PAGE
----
Exxon forces consolidation on Papua New Guinea’s LNG
The US firm’s deal for a stake in a second gas-export project looks like a defeat for rival operator Total. But the synergies make sense
Total looks to have relinquished a stake in its planned Papua LNG project to ExxonMobil after the US major successfully trumped an earlier takeover bid for InterOil by Oil Search, the French group's two partners in its planned Papua New Guinea gas project. It follows a similar A$11.6bn ($8.9bn) bid for Oil Search by Australia's Woodside Petroleum last year.
At first sight, the tussle for Canadian-registered mid-cap InterOil appears counterintuitive in a region awash with liquefied natural gas. But the opportunity to extract significant, high-quality gas at low cost is what is driving the bids. Of prime appeal is InterOil's 36.5% interest in PNG's offshore tenement PRL 15, which includes the Elk-Antelope discovery, one of the largest undeveloped gas resources in Papua New Guinea, which InterOil describes as having "material exploration upside".
PRL 15 holds enough gas reserves for at least one large LNG train: the Elk-Antelope fields alone have been assessed to hold 6.5 trillion cubic feet of 2C certified gas reserves. Total is operator of Elk-Antelope with a 31.1% interest, alongside InterOil (28.3%) and Oil Search (17.7%). Gas from the resource is expected to feed Total's planned Papua LNG project, although a final decision has not been made.
Assuming construction starts around 2018-19 output from Papua LNG could hit the market early next decade, just as demand in northern and southeast Asia starts to pick up, firming prices.
Total had hoped to increase its share of Papua LNG to a majority stake through its backseat role in Oil Search's friendly A$3bn share-and-cash offer for InterOil in May. This would have given Total 60% of PRL 15 and 62% of InterOil's other exploration assets in PNG.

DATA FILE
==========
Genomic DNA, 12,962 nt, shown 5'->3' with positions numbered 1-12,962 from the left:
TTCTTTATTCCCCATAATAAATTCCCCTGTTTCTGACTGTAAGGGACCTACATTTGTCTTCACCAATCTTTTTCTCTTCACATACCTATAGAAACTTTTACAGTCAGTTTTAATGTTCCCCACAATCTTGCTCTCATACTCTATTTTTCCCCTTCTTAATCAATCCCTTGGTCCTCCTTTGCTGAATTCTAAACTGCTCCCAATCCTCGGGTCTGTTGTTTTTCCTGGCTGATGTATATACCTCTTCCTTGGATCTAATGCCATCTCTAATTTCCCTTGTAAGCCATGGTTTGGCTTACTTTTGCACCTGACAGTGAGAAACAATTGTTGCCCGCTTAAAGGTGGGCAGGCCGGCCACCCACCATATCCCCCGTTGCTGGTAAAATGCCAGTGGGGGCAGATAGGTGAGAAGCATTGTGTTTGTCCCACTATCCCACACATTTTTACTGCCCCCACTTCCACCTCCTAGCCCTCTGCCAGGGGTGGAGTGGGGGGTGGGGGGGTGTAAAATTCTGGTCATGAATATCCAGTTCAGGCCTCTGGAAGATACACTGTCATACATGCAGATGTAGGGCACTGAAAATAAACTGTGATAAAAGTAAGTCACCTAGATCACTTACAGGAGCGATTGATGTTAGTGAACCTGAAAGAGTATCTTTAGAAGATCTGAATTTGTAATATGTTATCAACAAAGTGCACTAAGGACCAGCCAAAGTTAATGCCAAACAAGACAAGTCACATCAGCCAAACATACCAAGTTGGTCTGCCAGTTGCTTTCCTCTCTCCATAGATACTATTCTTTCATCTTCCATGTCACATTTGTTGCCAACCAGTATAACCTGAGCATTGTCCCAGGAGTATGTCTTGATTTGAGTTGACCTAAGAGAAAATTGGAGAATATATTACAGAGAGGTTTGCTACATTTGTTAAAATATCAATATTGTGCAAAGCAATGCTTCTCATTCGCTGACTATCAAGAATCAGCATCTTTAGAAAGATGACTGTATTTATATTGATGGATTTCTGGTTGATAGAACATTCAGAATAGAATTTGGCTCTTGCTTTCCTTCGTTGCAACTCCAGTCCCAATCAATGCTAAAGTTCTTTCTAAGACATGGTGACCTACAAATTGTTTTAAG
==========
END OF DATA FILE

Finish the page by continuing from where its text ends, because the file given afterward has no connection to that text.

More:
InterOil's management happily recommended the Oil Search-Total deal to shareholders and it looked certain to proceed until Exxon emerged with a higher, unsolicited counteroffer in June. This was enough to persuade InterOil shareholders to switch allegiance. Oil Search and Total say they will not put forward another joint or separate counterbids.
On the surface, Total seems to have lost out from the deal while Exxon has doubled up on its LNG investment in PNG. But this belies the synergies and cost savings that can be gained from having a common shareholder in the two projects.
For Total, the entry of Exxon as a shareholder in Papua LNG will boost the project, streamline access to capital and let spending be shared, while also building on Exxon's experience of building an LNG facility in PNG. Exxon has political clout in Papua New Guinea after ensuring PNG LNG came on stream and brought tangible economic benefits to the country.
Exxon's buy-in into Papua LNG should also ensure that infrastructure common to the two projects is shared rather than duplicated. Such duplication in Queensland led to unnecessary expenditure.
The Elk-Antelope fields are geographically closer to PNG LNG's processing plants and provide the opportunity to use the same pipelines, increasing margins. While the two projects are still likely to be developed separately, consolidating the infrastructure and capital equipment is in line with industry belt tightening.
Earlier this year, Oil Search's chief executive Peter Botten said cooperation between Papua LNG and PNG LNG would "deliver substantial further value and be very, very competitive in what is a challenging LNG market over the next three to five years".
"Sooner or later, the supply-demand cycle will change for LNG," he told ABC. "The demand side is attenuated a little bit by world economic factors, but … very few LNG projects are going to be sanctioned over the next five or so years. And we believe that Papua LNG, an expansion of PNG LNG, can be hugely competitive."
For Exxon, a stake in Papua LNG also gives it access to low cost gas with which to expand its $19bn, 6.9m-t/y PNG LNG operations, where up to five export trains are on the drawing board. Exxon has been exploring for feed-in gas elsewhere in PNG but has been largely unsuccessful. Being able to tap into Elk-Antelope makes logistical sense and will guarantee enough gas supply for both projects